Normal Vertebral Segment Motion

The identification of abnormal vertebral segment motion requires an understanding of normal vertebral segment motion. Normal motion at a lumbar vertebral segment with flexion and extension can be described as follows:

Flexion: The superior vertebral body rotates in relation to the inferior vertebral body around a transverse axis so that the anterior intervertebral space narrows while the posterior intervertebral space widens. The superior vertebral body also translates anteriorly on the inferior vertebral body of the segment. The inferior articulating processes of the superior vertebra glide superiorly on the superior articulating processes of the inferior vertebra of the segment. No side bending or rotation should occur if the movement stays within the sagittal plane.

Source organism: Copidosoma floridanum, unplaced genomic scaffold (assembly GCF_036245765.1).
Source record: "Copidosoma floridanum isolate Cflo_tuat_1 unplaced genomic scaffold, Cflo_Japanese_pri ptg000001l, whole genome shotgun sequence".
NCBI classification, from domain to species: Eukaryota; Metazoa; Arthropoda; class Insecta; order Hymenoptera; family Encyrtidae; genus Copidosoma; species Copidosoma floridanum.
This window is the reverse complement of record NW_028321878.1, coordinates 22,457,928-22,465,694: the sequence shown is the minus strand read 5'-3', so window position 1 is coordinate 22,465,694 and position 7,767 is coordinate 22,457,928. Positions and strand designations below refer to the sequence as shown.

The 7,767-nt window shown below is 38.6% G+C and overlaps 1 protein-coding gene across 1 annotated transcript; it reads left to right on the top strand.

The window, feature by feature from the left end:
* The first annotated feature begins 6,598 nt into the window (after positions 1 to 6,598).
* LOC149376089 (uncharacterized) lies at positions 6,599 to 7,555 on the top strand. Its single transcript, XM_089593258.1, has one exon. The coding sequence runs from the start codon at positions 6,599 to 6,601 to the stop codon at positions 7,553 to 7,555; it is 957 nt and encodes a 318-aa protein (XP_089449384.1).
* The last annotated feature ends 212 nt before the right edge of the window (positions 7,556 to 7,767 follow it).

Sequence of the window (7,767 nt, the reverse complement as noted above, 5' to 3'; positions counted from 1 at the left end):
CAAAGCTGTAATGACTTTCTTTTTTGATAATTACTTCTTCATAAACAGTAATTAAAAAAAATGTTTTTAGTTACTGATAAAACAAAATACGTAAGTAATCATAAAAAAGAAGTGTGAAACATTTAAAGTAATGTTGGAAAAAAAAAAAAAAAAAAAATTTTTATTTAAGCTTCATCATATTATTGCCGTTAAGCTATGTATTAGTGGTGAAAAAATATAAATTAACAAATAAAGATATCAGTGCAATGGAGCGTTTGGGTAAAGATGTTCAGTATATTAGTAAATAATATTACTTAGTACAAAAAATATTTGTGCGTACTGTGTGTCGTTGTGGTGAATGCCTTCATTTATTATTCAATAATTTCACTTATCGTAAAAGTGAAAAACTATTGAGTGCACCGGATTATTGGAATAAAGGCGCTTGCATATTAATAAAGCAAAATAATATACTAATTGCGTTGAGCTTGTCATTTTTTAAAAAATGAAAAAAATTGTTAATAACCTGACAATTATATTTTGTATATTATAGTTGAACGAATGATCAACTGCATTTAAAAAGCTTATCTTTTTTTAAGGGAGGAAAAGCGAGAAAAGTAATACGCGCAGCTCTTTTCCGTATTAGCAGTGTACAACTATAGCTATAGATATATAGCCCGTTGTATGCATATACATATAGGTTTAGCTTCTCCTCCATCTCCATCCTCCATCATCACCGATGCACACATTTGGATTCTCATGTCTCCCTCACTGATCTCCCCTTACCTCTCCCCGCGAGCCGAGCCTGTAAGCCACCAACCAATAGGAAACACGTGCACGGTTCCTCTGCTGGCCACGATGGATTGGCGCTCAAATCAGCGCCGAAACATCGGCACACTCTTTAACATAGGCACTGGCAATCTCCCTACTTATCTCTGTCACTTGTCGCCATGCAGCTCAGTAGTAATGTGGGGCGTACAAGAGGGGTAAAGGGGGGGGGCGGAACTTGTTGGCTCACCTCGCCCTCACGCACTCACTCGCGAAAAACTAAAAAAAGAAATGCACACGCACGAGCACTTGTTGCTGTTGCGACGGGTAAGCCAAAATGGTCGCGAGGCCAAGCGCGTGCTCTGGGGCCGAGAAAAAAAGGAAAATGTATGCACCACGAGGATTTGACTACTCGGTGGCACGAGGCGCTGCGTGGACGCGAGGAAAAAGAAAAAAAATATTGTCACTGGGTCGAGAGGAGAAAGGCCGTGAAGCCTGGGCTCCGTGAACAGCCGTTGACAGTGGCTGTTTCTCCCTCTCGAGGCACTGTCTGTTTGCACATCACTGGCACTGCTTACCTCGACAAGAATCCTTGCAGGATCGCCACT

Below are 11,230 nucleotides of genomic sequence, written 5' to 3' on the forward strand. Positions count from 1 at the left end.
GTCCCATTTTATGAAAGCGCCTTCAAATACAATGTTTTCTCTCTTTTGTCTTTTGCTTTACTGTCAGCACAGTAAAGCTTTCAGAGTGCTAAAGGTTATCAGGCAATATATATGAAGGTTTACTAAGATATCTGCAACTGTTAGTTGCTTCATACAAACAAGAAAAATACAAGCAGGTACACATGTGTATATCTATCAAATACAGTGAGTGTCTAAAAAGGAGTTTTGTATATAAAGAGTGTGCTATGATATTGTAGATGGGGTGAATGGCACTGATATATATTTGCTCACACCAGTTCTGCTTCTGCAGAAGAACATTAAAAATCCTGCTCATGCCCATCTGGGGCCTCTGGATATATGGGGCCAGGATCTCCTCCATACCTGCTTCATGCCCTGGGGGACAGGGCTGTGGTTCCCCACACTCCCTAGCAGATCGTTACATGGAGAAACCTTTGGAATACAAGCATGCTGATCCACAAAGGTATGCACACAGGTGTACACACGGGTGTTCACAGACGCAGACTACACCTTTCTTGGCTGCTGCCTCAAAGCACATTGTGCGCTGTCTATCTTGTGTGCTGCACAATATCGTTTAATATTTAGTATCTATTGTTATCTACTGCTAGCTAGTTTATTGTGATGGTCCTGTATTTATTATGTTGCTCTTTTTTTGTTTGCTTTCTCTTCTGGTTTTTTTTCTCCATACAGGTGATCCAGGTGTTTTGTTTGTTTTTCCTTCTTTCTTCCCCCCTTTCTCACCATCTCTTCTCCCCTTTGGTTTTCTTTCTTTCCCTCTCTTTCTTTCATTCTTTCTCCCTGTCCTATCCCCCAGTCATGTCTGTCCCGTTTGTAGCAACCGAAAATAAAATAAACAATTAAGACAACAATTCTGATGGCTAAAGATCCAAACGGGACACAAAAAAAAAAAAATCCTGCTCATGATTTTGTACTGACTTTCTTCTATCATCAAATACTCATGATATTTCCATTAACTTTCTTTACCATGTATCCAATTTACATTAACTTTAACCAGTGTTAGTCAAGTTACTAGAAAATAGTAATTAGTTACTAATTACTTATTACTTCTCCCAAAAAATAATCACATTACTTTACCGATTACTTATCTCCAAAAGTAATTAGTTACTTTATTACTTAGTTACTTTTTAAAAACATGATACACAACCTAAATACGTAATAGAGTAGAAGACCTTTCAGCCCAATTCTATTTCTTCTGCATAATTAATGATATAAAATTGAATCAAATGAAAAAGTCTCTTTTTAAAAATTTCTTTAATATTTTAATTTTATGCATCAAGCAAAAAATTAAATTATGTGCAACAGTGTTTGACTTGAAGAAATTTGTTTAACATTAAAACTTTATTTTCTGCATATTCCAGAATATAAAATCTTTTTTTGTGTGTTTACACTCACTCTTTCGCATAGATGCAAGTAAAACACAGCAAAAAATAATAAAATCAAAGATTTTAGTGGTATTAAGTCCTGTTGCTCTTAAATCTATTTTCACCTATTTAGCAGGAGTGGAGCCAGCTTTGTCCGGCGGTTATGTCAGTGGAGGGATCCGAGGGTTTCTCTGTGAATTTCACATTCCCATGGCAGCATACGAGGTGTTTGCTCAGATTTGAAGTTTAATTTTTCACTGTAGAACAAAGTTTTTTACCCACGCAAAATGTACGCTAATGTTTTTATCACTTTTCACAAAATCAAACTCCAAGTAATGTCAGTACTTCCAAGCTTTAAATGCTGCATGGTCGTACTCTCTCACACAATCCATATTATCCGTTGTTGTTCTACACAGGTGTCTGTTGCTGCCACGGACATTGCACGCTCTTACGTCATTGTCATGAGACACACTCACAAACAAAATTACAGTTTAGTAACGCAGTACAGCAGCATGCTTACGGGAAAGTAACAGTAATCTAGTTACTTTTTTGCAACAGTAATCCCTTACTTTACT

Extension: The superior vertebral body rotates in relation to the inferior vertebral body around a transverse axis so that the anterior intervertebral space widens while the posterior intervertebral space narrows. The superior vertebral body also translates posteriorly on the inferior vertebral body of the segment. The inferior articulating processes of the superior vertebra glide inferiorly on the superior articulating processes of the inferior vertebra of the segment. No side bending or rotation should occur if the movement stays within the sagittal plane.

Symmetrical movement at the vertebral segment should occur if the movement is kept within the sagittal plane. With injury or adaptive changes, motion at a segment may become symmetrically reduced (hypomobility) or increased (hypermobility) or become asymmetrical. These changes in the quantity and/or quality of segmental motion help the clinician identify altered function at a vertebral segment. Of particular interest to muscle energy practitioners are the asymmetrical motion patterns that occur when symmetry is expected.
Flexion
Extension